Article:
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Matt Crooks – Scout Report
Accrington Stanley are still defying all odds this season, and are well and truly in the promotion picture heading into December. Their most recent scalp came at Cambridge on Saturday, with Stanley twice coming back from a goal down to eventually run out 3-2 winners. Although Stanley’s forward Josh Windass often gets most of the plaudits, it has been the talismanic Matt Crooks who has been dominating most games from centre midfield for the Reds.
The former Huddersfield Town Academy graduate has seemingly put the disappointment of having his contract terminated by the Terriers behind him and is really flourishing under John Coleman at Accrington. The 21 year-old is currently 14 games into his first full season with Stanley – and he is really beginning to make a name for himself. The 6 ft 3 central midfielder has played in 14 games thus far this season, scoring 5 goals in the process.
Despite still only being young, at 6 ft 3, the most obvious strength Crooks possesses is his ability to deal with the physicality of League Two with ease. He uses his strength effectively to retain the ball, win back possession and win aerial duals to help his team form meaningful attacks. Despite his size, Crooks is one of the most technically gifted players in League Two, he is extremely comfortable with the ball at his feet and he has a tremendous passing ability. Also, considering he has already scored 5 goals this campaign, he is also a midfielder with an eye for goal. Stanley fans will be hoping he continues chipping in with goals to help the team remain in and around the Playoffs.
Although Crooks is comfortable in possession, he can sometimes be guilty of trying to overcomplicate things. He will try the difficult, delicate dink over defenders rather than to play an easier pass sideways to retain the ball. However, he is only 21 and as he grows older and gains more experience his decision making will improve. In addition to this, Crooks has already picked up 5 cautions this season, although this is potentially due to his passion and exuberance, he needs to learn how to convert these emotions in the right manner on the field – the last thing Stanley need is him getting banned.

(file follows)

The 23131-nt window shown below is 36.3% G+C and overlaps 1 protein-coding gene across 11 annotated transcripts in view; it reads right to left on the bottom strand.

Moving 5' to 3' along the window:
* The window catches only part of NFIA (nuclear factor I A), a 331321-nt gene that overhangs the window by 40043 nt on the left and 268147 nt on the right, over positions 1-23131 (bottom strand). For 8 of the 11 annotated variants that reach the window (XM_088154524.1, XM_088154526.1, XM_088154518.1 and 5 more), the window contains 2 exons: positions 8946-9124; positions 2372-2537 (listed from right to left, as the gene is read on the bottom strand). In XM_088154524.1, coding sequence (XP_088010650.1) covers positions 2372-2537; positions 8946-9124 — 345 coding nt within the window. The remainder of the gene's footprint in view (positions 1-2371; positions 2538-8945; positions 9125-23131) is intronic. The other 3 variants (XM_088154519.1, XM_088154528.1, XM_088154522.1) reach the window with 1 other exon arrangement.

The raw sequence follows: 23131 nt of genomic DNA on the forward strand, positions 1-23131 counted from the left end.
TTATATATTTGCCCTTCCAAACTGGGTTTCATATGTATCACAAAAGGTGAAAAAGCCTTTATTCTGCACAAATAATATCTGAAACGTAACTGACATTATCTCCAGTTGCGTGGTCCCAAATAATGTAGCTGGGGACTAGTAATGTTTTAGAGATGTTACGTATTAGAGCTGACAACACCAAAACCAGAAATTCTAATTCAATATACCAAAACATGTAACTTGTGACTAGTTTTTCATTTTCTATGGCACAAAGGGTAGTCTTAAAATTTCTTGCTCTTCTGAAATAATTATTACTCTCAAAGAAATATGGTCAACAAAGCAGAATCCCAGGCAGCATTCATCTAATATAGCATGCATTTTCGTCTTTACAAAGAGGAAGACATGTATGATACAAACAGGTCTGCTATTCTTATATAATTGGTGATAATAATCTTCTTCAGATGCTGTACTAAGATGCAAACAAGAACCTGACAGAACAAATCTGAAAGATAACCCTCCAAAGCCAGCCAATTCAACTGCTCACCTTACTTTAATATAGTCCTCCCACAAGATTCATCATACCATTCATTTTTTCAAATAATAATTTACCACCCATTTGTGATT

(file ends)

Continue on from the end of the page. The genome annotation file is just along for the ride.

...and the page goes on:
Having a player of Crooks quality is never a bad weapon to have at your disposal.
Josh Windass – Scout Report
Prior to the start of the season, many had tipped Accrington to struggle, but after 15 games they sit in the play-offs and that position is certainly merited. John Coleman looks to be the catalyst in Accrington’s early season success, as he looks to emulate the 2010/11 season in which Stanley agonisingly missed out on promotion – losing in the play-off semi finals to Stevenage. Another factor influencing their fine form has been the consistent performance of young starlet Josh Windass.
Windass’ road into football hasn’t been a straightforward one. He was an apprentice at Huddersfield Town where he suffered a broken leg, resulting in him missing a full season, thus being released in 2012. This led to Josh having a year in the footballing wilderness, plying his trade labouring on building sites for five months on £50 a day. He never gave up on football though, making a few appearances for non-League side Harrogate Railway, before signing his first professional contract with Accrington in July 2013. He claims that having the knowledge and experience of being out of the game is what drives him on to succeed as a footballer.
Although still young, Josh is an athletic, strong and quick attacker who uses his physicality effectively to create chances for himself and his teammates. This has resulted in him finding the net on 7 occasions this season for Stanley – making him the league’s current highest scoring midfielder. In terms of his technical ability, he is a lethal striker of the ball. Aforementioned, due to his injury and time out of the game, his attitude and focus to succeed is second to none.
Windass often gets himself into some dangerous positions in the final third, but can be prone to picking the wrong option. However he is still only 21 years old and as he gets older and gains more experience he will improve this aspect of his game. Although his fitness has increased since last season, he sometimes fades around the 60 minute mark, and if he is to be a top class player he will need to learn to keep the intensity high for the full 90 minutes.
It is clear to see why Stanley manager Coleman labelled Windass as his ‘£1million Man’. One thing is for sure though, either way they have found a real gem in Dean Windass’ son.